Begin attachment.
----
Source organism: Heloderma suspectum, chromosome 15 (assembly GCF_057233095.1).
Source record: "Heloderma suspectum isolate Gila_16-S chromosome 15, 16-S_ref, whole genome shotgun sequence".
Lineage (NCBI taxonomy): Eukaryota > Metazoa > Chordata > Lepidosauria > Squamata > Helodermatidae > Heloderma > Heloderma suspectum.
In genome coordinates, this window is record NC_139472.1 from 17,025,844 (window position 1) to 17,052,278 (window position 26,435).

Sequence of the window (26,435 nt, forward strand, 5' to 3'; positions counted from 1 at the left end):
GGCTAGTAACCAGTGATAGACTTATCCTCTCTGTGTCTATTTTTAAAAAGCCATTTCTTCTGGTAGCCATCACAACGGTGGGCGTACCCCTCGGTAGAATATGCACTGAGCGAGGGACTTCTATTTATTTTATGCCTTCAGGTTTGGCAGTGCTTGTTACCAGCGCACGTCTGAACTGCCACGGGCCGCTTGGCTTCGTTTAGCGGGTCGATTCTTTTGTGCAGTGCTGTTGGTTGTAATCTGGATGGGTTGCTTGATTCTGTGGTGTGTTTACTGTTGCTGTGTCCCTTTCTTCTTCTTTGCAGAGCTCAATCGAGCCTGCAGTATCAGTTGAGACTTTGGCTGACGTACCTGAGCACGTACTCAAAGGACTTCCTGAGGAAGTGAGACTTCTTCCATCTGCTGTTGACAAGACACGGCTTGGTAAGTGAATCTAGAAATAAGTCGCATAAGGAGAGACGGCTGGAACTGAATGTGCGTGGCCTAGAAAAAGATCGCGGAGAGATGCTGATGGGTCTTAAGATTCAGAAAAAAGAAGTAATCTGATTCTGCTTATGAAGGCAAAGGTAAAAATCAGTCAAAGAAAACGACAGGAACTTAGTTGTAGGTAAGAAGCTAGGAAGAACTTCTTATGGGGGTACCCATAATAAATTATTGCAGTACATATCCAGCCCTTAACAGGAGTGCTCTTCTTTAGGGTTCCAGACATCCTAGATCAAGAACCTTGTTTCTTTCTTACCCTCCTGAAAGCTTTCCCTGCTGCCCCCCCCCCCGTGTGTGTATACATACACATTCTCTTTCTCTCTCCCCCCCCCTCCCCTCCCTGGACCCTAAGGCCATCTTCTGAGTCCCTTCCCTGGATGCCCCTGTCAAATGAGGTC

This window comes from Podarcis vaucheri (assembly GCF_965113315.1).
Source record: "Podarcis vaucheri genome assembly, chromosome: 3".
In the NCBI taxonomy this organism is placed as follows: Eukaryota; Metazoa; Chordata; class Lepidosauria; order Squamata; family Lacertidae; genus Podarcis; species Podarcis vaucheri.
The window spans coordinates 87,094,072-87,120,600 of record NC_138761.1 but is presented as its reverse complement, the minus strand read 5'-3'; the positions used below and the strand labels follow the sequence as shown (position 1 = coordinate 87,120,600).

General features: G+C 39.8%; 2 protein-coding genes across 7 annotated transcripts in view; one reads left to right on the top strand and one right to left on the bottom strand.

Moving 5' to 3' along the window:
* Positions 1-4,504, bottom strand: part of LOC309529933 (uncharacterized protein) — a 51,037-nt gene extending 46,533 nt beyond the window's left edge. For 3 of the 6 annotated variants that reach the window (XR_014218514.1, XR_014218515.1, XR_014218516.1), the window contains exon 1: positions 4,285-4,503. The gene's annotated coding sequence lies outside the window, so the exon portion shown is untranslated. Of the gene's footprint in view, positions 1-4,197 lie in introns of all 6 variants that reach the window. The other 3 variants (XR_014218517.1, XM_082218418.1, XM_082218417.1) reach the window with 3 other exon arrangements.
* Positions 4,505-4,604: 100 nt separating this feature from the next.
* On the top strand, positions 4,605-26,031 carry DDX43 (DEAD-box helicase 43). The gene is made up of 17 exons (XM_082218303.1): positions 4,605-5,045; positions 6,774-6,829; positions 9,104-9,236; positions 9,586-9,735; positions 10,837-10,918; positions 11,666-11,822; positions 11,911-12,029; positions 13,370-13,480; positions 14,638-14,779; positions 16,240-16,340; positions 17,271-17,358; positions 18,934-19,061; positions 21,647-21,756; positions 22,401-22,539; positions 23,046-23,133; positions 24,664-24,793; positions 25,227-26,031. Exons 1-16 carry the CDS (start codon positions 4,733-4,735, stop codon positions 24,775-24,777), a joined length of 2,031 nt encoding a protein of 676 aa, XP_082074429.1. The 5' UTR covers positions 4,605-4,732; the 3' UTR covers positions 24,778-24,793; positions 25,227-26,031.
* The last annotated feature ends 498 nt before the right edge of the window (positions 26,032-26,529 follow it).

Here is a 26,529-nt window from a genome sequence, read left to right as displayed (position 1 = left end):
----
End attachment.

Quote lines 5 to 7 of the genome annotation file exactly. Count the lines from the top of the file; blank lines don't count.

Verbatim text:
Sequence of the window (26,435 nt, forward strand, 5' to 3'; positions counted from 1 at the left end):
GGCTAGTAACCAGTGATAGACTTATCCTCTCTGTGTCTATTTTTAAAAAGCCATTTCTTCTGGTAGCCATCACAACGGTGGGCGTACCCCTCGGTAGAATATGCACTGAGCGAGGGACTTCTATTTATTTTATGCCTTCAGGTTTGGCAGTGCTTGTTACCAGCGCACGTCTGAACTGCCACGGGCCGCTTGGCTTCGTTTAGCGGGTCGATTCTTTTGTGCAGTGCTGTTGGTTGTAATCTGGATGGGTTGCTTGATTCTGTGGTGTGTTTACTGTTGCTGTGTCCCTTTCTTCTTCTTTGCAGAGCTCAATCGAGCCTGCAGTATCAGTTGAGACTTTGGCTGACGTACCTGAGCACGTACTCAAAGGACTTCCTGAGGAAGTGAGACTTCTTCCATCTGCTGTTGACAAGACACGGCTTGGTAAGTGAATCTAGAAATAAGTCGCATAAGGAGAGACGGCTGGAACTGAATGTGCGTGGCCTAGAAAAAGATCGCGGAGAGATGCTGATGGGTCTTAAGATTCAGAAAAAAGAAGTAATCTGATTCTGCTTATGAAGGCAAAGGTAAAAATCAGTCAAAGAAAACGACAGGAACTTAGTTGTAGGTAAGAAGCTAGGAAGAACTTCTTATGGGGGTACCCATAATAAATTATTGCAGTACATATCCAGCCCTTAACAGGAGTGCTCTTCTTTAGGGTTCCAGACATCCTAGATCAAGAACCTTGTTTCTTTCTTACCCTCCTGAAAGCTTTCCCTGCTGCCCCCCCCCCCGTGTGTGTATACATACACATTCTCTTTCTCTCTCCCCCCCCCTCCCCTCCCTGGACCCTAAGGCCATCTTCTGAGTCCCTTCCCTGGATGCCCCTGTCAAATGAGGTC

This window comes from Podarcis vaucheri (assembly GCF_965113315.1).